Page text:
Atlas IP, LLC v. Medtronic, Inc. et al.ti

Docket No. 2015-1071, 2015-1105

October 29, 2015

Brief Summary: DC decision of non-infringment affirmed based on claim construction. Arguments invoking the doctrine of claim differentiation were not persuasive. DC decision of no invalidity for anticipation or obviousness reversed due to erroneous claim construction (required “context-based interpretation”).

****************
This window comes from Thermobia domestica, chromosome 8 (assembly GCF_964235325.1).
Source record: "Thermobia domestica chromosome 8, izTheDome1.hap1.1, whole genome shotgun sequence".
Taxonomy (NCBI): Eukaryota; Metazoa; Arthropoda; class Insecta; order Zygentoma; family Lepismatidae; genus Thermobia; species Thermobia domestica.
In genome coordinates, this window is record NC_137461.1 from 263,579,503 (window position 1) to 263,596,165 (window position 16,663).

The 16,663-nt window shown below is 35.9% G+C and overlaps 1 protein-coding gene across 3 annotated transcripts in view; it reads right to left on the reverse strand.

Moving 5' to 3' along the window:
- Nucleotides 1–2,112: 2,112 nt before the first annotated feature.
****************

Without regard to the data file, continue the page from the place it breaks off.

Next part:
Summary: Atlas appealed DC non-infringement ruling regarding its US 5,371,734 claiming a protocol for controlling wireless network communications between a hub and remotes. Medtronic cross-appealed DC finding of no invalidity for anticipation or obviousness. Atlas alleged the way certain components of Medtronic’s cardiac defibrillators and insulin pumps communicate with each other infringe the ‘734 claims (although only claim 21 is at issue on appeal). The FC opinion first explained that the question of whether it has jurisdication is determined on the basis of “[o]ur own law, rather than regional-circuit law” because “[w]e apply our own law to issues unique to patent law” (Midwest Indus., FC 1999). Since the DC dismissed “all pending counterclaims without prejudice, after fully adjudicating some of the claims”, the decision was final and the FC concluded it has jurisdiction under § 1295(a)(1). The grant of SJ was reviewed de novo, as were the claim construction rulings since “there are no underlying factual issues”. The judgment of non-infringement was affirmed because the FC panel agreed with the DC that “the information must be sent before the remotes transmit” (“To fulfull the core claimed function of power saving, each remote must know when its receiver and transmitter can be off and must be on, which naturally, perhaps necessarily, calls for scheduling information to arrive before any remote transmissions begin.”) This conclusion was reached after considering the meaning of the terms “establishing” and “transmitting” in view of the specification, a dictionary definition of “establish”, and its context in the claims. Atlas’s arguments based on the doctrine of claim differentiation were not persuasive because “[t]he claims invoked do not at all suggest any notion of establishing as mere initiating” and “each of the invoked claims contains language that, under Atlas’s arguments, avoids a conclusion of superfluousness”. In addition, citing World Class Tech. (FC 2014) and Kraft (FC 2000), the panel explained the court has “been cautious in assessing the force of claim differentiation…discounting it where it is invoked based on independent claims rather than the relation of an independent and a dependent claim, and not permitting it to override the strong evidence of meaning supplied by the specification.” However, the panel reversed the DC decision of no anticipation or obviousness because it was based on erroneous claim construction regarding the “communication cycles” in claim clause [b], finding the construction “ambiguous on its face” (“The claim language does not have the decisive plain meaning the district court found, and contextual considerations point compellingly the other way…The need for context-based interpretation is confirmed by the imprecisions about plurals and conjunctions found in claim language other than claims [b].”)

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